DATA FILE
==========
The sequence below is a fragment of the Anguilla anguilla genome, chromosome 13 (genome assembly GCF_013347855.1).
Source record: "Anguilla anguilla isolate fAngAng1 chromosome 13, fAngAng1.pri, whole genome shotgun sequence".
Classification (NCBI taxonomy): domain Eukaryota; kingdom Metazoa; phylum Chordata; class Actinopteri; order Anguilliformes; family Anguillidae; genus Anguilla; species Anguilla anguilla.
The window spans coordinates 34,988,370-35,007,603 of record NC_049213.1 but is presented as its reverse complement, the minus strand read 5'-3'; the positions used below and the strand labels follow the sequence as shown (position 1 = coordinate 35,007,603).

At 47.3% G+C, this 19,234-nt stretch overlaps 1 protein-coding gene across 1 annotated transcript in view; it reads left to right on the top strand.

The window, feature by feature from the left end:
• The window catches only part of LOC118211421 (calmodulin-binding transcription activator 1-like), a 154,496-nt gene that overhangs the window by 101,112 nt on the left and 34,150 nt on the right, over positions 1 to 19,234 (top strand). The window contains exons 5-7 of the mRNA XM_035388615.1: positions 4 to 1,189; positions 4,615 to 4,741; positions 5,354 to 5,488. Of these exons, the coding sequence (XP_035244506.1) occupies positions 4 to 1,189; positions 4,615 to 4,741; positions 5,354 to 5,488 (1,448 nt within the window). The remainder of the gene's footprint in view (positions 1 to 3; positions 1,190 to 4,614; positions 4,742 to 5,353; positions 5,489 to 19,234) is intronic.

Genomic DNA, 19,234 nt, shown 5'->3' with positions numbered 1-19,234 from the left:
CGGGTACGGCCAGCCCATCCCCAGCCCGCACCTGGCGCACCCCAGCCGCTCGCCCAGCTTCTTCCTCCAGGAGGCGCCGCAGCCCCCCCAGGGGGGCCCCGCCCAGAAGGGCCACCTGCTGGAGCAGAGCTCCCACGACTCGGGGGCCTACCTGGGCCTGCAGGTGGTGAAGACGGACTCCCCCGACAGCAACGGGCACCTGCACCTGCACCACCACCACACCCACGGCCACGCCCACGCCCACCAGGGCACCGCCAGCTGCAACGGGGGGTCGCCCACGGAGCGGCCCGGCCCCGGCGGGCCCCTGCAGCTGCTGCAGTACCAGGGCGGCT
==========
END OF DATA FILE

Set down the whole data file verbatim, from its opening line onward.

The sequence below is a fragment of the Anguilla anguilla genome, chromosome 13 (genome assembly GCF_013347855.1).
Source record: "Anguilla anguilla isolate fAngAng1 chromosome 13, fAngAng1.pri, whole genome shotgun sequence".
Classification (NCBI taxonomy): domain Eukaryota; kingdom Metazoa; phylum Chordata; class Actinopteri; order Anguilliformes; family Anguillidae; genus Anguilla; species Anguilla anguilla.
The window spans coordinates 34,988,370-35,007,603 of record NC_049213.1 but is presented as its reverse complement, the minus strand read 5'-3'; the positions used below and the strand labels follow the sequence as shown (position 1 = coordinate 35,007,603).

At 47.3% G+C, this 19,234-nt stretch overlaps 1 protein-coding gene across 1 annotated transcript in view; it reads left to right on the top strand.

The window, feature by feature from the left end:
• The window catches only part of LOC118211421 (calmodulin-binding transcription activator 1-like), a 154,496-nt gene that overhangs the window by 101,112 nt on the left and 34,150 nt on the right, over positions 1 to 19,234 (top strand). The window contains exons 5-7 of the mRNA XM_035388615.1: positions 4 to 1,189; positions 4,615 to 4,741; positions 5,354 to 5,488. Of these exons, the coding sequence (XP_035244506.1) occupies positions 4 to 1,189; positions 4,615 to 4,741; positions 5,354 to 5,488 (1,448 nt within the window). The remainder of the gene's footprint in view (positions 1 to 3; positions 1,190 to 4,614; positions 4,742 to 5,353; positions 5,489 to 19,234) is intronic.

Genomic DNA, 19,234 nt, shown 5'->3' with positions numbered 1-19,234 from the left:
CGGGTACGGCCAGCCCATCCCCAGCCCGCACCTGGCGCACCCCAGCCGCTCGCCCAGCTTCTTCCTCCAGGAGGCGCCGCAGCCCCCCCAGGGGGGCCCCGCCCAGAAGGGCCACCTGCTGGAGCAGAGCTCCCACGACTCGGGGGCCTACCTGGGCCTGCAGGTGGTGAAGACGGACTCCCCCGACAGCAACGGGCACCTGCACCTGCACCACCACCACACCCACGGCCACGCCCACGCCCACCAGGGCACCGCCAGCTGCAACGGGGGGTCGCCCACGGAGCGGCCCGGCCCCGGCGGGCCCCTGCAGCTGCTGCAGTACCAGGGCGGCT